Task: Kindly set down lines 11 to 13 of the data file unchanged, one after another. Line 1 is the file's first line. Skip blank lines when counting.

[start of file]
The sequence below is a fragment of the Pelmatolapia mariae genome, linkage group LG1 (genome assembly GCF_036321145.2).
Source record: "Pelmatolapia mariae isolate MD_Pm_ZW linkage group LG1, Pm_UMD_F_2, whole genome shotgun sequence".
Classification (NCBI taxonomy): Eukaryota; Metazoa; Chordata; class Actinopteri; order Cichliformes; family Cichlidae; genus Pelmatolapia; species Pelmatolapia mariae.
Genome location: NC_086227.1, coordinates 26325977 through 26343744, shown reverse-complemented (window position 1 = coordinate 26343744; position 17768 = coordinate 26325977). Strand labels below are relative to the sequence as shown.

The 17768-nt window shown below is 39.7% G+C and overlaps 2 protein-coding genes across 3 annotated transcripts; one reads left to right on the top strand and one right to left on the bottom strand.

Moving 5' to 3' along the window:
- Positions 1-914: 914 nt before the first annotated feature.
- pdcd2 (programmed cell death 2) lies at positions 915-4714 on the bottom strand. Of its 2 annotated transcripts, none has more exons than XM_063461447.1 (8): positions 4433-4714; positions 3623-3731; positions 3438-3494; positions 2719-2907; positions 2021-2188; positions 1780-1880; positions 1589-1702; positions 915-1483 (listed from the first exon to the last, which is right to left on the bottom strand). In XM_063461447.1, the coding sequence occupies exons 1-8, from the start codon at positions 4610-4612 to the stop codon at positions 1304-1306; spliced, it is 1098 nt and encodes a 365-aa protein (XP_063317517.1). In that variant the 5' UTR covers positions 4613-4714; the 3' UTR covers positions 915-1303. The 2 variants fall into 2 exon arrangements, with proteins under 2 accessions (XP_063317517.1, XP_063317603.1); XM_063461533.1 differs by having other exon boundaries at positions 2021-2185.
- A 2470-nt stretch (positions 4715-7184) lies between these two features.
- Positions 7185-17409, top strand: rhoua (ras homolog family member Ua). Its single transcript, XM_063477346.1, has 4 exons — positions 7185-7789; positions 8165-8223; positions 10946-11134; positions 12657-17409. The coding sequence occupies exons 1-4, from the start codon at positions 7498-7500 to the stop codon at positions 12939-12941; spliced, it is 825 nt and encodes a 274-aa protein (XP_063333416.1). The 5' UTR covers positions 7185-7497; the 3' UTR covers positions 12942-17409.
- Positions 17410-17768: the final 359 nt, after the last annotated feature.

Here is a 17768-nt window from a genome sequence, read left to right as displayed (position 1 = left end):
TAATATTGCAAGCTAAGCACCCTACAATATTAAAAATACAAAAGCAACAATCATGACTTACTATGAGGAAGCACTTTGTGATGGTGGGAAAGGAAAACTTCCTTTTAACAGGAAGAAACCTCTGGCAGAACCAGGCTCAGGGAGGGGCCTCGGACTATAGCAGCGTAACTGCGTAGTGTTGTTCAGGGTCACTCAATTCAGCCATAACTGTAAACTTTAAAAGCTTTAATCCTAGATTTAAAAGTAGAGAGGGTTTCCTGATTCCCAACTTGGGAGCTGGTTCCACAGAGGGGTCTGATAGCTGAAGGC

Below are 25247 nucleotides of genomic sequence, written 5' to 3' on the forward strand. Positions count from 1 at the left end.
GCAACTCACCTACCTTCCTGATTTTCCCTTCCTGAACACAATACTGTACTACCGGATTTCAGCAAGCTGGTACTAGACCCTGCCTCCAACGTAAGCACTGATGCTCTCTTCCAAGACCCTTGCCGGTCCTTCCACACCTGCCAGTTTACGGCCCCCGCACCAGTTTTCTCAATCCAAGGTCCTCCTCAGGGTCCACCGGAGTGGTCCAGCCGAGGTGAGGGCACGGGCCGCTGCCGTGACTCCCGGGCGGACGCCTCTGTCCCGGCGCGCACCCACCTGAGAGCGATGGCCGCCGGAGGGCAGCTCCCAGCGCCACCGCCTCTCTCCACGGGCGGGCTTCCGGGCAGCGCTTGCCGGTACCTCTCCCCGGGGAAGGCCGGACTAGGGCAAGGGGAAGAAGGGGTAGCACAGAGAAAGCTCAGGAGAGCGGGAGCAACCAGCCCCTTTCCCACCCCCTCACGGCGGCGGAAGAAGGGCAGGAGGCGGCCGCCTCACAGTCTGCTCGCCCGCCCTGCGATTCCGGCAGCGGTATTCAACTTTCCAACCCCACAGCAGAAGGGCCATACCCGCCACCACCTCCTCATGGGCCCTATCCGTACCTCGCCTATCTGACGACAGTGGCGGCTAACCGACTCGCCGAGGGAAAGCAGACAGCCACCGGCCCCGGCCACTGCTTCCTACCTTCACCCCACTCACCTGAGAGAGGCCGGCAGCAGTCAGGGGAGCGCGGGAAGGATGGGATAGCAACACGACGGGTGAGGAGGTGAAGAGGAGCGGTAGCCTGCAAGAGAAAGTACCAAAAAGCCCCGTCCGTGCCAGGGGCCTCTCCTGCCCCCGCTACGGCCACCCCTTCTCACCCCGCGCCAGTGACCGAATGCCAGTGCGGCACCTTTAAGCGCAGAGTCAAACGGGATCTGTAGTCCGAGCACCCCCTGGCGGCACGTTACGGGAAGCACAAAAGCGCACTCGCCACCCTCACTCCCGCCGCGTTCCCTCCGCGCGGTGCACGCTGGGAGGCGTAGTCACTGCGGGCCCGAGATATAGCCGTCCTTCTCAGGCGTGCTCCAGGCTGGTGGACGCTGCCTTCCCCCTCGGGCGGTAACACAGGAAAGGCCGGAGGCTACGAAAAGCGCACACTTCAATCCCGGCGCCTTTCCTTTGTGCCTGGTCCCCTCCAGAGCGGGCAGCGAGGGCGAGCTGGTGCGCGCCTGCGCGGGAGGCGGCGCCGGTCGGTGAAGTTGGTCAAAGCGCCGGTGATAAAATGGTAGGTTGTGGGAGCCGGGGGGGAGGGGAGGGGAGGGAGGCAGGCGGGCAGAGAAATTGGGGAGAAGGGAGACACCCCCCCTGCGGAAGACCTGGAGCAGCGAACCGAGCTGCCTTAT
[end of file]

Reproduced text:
- Positions 17410-17768: the final 359 nt, after the last annotated feature.

Here is a 17768-nt window from a genome sequence, read left to right as displayed (position 1 = left end):
TAATATTGCAAGCTAAGCACCCTACAATATTAAAAATACAAAAGCAACAATCATGACTTACTATGAGGAAGCACTTTGTGATGGTGGGAAAGGAAAACTTCCTTTTAACAGGAAGAAACCTCTGGCAGAACCAGGCTCAGGGAGGGGCCTCGGACTATAGCAGCGTAACTGCGTAGTGTTGTTCAGGGTCACTCAATTCAGCCATAACTGTAAACTTTAAAAGCTTTAATCCTAGATTTAAAAGTAGAGAGGGTTTCCTGATTCCCAACTTGGGAGCTGGTTCCACAGAGGGGTCTGATAGCTGAAGGC